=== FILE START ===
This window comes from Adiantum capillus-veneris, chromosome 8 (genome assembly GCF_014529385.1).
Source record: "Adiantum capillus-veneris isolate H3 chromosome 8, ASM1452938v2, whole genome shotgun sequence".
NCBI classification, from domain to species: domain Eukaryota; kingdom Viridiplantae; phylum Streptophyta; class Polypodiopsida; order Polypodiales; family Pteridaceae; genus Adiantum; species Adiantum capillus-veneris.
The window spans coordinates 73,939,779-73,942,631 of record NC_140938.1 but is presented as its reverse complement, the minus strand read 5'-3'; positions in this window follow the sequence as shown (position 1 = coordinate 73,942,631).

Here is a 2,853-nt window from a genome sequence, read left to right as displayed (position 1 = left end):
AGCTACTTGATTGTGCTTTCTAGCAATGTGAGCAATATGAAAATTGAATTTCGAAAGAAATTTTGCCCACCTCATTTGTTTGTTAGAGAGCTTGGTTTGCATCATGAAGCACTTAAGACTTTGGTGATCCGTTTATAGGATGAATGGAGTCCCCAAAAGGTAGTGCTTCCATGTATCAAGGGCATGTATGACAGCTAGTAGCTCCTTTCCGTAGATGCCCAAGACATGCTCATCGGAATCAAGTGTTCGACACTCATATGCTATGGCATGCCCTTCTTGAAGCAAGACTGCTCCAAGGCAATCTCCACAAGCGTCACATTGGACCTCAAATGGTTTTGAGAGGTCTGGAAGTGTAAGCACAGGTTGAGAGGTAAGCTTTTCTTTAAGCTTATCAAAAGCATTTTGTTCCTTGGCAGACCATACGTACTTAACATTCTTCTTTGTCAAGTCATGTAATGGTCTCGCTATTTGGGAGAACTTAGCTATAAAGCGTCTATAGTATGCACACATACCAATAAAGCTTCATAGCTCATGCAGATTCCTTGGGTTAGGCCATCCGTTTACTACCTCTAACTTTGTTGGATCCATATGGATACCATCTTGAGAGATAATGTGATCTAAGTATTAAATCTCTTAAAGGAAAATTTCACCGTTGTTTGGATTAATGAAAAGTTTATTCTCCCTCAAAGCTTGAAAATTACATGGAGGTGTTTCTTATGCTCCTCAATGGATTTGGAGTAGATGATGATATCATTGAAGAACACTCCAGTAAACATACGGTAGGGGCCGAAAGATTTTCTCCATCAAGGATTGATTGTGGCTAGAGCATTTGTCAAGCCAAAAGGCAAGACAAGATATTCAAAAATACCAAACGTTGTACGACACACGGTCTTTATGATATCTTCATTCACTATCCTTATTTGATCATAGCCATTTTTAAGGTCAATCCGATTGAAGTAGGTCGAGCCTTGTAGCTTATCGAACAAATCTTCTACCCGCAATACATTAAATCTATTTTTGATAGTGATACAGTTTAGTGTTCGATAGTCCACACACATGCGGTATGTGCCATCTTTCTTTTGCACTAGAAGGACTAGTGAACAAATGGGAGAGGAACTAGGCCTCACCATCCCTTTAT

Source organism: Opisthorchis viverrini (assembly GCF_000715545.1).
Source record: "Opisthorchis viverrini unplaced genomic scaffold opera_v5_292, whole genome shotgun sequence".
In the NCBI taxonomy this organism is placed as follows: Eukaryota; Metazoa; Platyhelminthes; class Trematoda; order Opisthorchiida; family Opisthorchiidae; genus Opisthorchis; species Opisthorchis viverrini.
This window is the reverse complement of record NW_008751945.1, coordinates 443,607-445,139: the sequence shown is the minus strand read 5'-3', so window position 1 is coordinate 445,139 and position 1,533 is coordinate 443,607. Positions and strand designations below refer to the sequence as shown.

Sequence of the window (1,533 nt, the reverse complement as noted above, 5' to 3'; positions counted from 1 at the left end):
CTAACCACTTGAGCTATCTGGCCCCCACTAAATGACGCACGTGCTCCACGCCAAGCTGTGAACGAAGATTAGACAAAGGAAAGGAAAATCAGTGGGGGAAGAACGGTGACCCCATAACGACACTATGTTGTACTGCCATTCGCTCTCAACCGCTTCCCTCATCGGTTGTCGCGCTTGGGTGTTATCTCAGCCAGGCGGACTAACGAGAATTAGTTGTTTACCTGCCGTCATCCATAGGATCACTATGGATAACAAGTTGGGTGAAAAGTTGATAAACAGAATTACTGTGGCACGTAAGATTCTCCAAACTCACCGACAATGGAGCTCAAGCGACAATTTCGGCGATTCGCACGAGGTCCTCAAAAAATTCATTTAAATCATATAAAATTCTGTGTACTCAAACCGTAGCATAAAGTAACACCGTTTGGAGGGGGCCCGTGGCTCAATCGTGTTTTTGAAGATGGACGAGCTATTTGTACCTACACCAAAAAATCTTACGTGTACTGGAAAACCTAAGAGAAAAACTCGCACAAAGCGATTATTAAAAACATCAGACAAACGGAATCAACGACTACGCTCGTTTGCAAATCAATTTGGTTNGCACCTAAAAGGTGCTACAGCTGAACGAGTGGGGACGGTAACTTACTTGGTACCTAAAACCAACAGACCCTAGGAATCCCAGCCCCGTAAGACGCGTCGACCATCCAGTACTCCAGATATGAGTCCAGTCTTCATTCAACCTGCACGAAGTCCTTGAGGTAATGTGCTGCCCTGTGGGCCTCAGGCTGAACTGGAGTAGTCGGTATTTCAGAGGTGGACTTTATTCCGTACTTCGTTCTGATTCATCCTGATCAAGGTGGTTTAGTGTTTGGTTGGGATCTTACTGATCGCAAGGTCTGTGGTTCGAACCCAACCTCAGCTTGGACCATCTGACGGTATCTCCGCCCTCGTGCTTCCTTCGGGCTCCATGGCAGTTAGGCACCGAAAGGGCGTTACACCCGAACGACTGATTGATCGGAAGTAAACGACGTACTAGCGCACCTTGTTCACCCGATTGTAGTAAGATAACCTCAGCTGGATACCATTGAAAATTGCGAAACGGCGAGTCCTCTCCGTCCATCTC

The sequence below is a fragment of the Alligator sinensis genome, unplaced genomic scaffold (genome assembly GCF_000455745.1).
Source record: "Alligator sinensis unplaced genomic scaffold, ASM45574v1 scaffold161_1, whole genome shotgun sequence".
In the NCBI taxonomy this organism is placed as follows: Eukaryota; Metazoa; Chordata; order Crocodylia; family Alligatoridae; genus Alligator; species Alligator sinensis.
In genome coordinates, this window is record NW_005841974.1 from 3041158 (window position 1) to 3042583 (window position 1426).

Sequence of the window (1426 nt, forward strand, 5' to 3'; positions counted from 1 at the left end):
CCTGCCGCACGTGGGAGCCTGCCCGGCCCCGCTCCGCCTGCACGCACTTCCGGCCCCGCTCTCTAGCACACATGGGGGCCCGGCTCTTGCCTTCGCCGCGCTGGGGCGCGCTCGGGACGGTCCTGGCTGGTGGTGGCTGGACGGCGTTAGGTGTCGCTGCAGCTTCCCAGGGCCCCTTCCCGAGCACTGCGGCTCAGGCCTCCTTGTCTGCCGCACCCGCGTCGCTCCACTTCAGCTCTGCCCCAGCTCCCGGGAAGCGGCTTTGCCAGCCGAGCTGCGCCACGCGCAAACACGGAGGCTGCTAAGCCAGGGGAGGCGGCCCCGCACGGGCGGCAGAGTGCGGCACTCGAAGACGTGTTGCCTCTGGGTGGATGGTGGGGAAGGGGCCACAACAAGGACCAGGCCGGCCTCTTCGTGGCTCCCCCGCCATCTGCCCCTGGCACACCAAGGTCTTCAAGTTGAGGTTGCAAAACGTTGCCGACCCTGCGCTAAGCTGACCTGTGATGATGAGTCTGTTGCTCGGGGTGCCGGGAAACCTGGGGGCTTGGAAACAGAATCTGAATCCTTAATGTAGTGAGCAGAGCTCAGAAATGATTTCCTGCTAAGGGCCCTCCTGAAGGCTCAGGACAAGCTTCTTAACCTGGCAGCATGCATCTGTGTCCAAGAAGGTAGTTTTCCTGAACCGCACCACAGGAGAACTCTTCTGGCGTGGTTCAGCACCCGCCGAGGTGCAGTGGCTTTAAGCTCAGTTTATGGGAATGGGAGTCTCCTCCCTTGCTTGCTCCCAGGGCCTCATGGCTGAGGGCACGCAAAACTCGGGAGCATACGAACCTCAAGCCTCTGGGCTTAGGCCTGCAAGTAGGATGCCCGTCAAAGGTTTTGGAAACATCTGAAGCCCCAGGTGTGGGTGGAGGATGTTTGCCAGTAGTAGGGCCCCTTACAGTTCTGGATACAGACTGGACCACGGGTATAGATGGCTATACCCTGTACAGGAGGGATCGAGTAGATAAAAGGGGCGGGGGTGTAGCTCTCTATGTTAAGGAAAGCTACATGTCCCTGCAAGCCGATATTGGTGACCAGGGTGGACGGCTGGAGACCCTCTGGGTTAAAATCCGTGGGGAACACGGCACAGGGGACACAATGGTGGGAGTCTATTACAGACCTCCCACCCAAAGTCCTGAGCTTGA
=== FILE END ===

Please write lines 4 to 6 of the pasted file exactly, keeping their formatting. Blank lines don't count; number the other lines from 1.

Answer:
The window spans coordinates 73,939,779-73,942,631 of record NC_140938.1 but is presented as its reverse complement, the minus strand read 5'-3'; positions in this window follow the sequence as shown (position 1 = coordinate 73,942,631).

Here is a 2,853-nt window from a genome sequence, read left to right as displayed (position 1 = left end):
AGCTACTTGATTGTGCTTTCTAGCAATGTGAGCAATATGAAAATTGAATTTCGAAAGAAATTTTGCCCACCTCATTTGTTTGTTAGAGAGCTTGGTTTGCATCATGAAGCACTTAAGACTTTGGTGATCCGTTTATAGGATGAATGGAGTCCCCAAAAGGTAGTGCTTCCATGTATCAAGGGCATGTATGACAGCTAGTAGCTCCTTTCCGTAGATGCCCAAGACATGCTCATCGGAATCAAGTGTTCGACACTCATATGCTATGGCATGCCCTTCTTGAAGCAAGACTGCTCCAAGGCAATCTCCACAAGCGTCACATTGGACCTCAAATGGTTTTGAGAGGTCTGGAAGTGTAAGCACAGGTTGAGAGGTAAGCTTTTCTTTAAGCTTATCAAAAGCATTTTGTTCCTTGGCAGACCATACGTACTTAACATTCTTCTTTGTCAAGTCATGTAATGGTCTCGCTATTTGGGAGAACTTAGCTATAAAGCGTCTATAGTATGCACACATACCAATAAAGCTTCATAGCTCATGCAGATTCCTTGGGTTAGGCCATCCGTTTACTACCTCTAACTTTGTTGGATCCATATGGATACCATCTTGAGAGATAATGTGATCTAAGTATTAAATCTCTTAAAGGAAAATTTCACCGTTGTTTGGATTAATGAAAAGTTTATTCTCCCTCAAAGCTTGAAAATTACATGGAGGTGTTTCTTATGCTCCTCAATGGATTTGGAGTAGATGATGATATCATTGAAGAACACTCCAGTAAACATACGGTAGGGGCCGAAAGATTTTCTCCATCAAGGATTGATTGTGGCTAGAGCATTTGTCAAGCCAAAAGGCAAGACAAGATATTCAAAAATACCAAACGTTGTACGACACACGGTCTTTATGATATCTTCATTCACTATCCTTATTTGATCATAGCCATTTTTAAGGTCAATCCGATTGAAGTAGGTCGAGCCTTGTAGCTTATCGAACAAATCTTCTACCCGCAATACATTAAATCTATTTTTGATAGTGATACAGTTTAGTGTTCGATAGTCCACACACATGCGGTATGTGCCATCTTTCTTTTGCACTAGAAGGACTAGTGAACAAATGGGAGAGGAACTAGGCCTCACCATCCCTTTAT